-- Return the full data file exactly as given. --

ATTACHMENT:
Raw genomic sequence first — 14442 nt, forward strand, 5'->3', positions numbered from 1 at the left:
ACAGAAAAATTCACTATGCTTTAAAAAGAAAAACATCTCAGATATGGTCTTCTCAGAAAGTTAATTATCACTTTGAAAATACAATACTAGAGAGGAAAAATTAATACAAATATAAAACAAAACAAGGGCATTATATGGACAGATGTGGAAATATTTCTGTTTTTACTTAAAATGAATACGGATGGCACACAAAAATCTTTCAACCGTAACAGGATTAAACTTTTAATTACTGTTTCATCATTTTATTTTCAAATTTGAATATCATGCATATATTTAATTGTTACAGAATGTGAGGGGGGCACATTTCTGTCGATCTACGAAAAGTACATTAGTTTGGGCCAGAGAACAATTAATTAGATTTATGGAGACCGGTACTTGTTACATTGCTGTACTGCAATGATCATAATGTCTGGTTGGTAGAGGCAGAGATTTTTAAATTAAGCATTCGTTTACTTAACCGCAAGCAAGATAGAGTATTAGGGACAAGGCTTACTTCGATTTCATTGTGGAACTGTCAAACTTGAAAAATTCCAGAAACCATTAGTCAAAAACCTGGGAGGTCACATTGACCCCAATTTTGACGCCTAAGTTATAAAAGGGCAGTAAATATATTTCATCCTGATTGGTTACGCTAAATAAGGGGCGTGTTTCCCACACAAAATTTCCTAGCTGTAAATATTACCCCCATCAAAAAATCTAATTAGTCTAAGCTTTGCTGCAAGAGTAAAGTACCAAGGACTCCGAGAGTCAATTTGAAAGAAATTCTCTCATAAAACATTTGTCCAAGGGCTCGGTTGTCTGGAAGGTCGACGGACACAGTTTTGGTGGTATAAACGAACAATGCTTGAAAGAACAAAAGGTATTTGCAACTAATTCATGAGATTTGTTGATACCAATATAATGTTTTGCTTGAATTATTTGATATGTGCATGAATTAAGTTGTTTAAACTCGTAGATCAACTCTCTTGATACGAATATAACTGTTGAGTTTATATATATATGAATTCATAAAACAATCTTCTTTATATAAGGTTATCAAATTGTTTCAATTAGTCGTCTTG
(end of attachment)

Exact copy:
Raw genomic sequence first — 14442 nt, forward strand, 5'->3', positions numbered from 1 at the left:
ACAGAAAAATTCACTATGCTTTAAAAAGAAAAACATCTCAGATATGGTCTTCTCAGAAAGTTAATTATCACTTTGAAAATACAATACTAGAGAGGAAAAATTAATACAAATATAAAACAAAACAAGGGCATTATATGGACAGATGTGGAAATATTTCTGTTTTTACTTAAAATGAATACGGATGGCACACAAAAATCTTTCAACCGTAACAGGATTAAACTTTTAATTACTGTTTCATCATTTTATTTTCAAATTTGAATATCATGCATATATTTAATTGTTACAGAATGTGAGGGGGGCACATTTCTGTCGATCTACGAAAAGTACATTAGTTTGGGCCAGAGAACAATTAATTAGATTTATGGAGACCGGTACTTGTTACATTGCTGTACTGCAATGATCATAATGTCTGGTTGGTAGAGGCAGAGATTTTTAAATTAAGCATTCGTTTACTTAACCGCAAGCAAGATAGAGTATTAGGGACAAGGCTTACTTCGATTTCATTGTGGAACTGTCAAACTTGAAAAATTCCAGAAACCATTAGTCAAAAACCTGGGAGGTCACATTGACCCCAATTTTGACGCCTAAGTTATAAAAGGGCAGTAAATATATTTCATCCTGATTGGTTACGCTAAATAAGGGGCGTGTTTCCCACACAAAATTTCCTAGCTGTAAATATTACCCCCATCAAAAAATCTAATTAGTCTAAGCTTTGCTGCAAGAGTAAAGTACCAAGGACTCCGAGAGTCAATTTGAAAGAAATTCTCTCATAAAACATTTGTCCAAGGGCTCGGTTGTCTGGAAGGTCGACGGACACAGTTTTGGTGGTATAAACGAACAATGCTTGAAAGAACAAAAGGTATTTGCAACTAATTCATGAGATTTGTTGATACCAATATAATGTTTTGCTTGAATTATTTGATATGTGCATGAATTAAGTTGTTTAAACTCGTAGATCAACTCTCTTGATACGAATATAACTGTTGAGTTTATATATATATGAATTCATAAAACAATCTTCTTTATATAAGGTTATCAAATTGTTTCAATTAGTCGTCTTG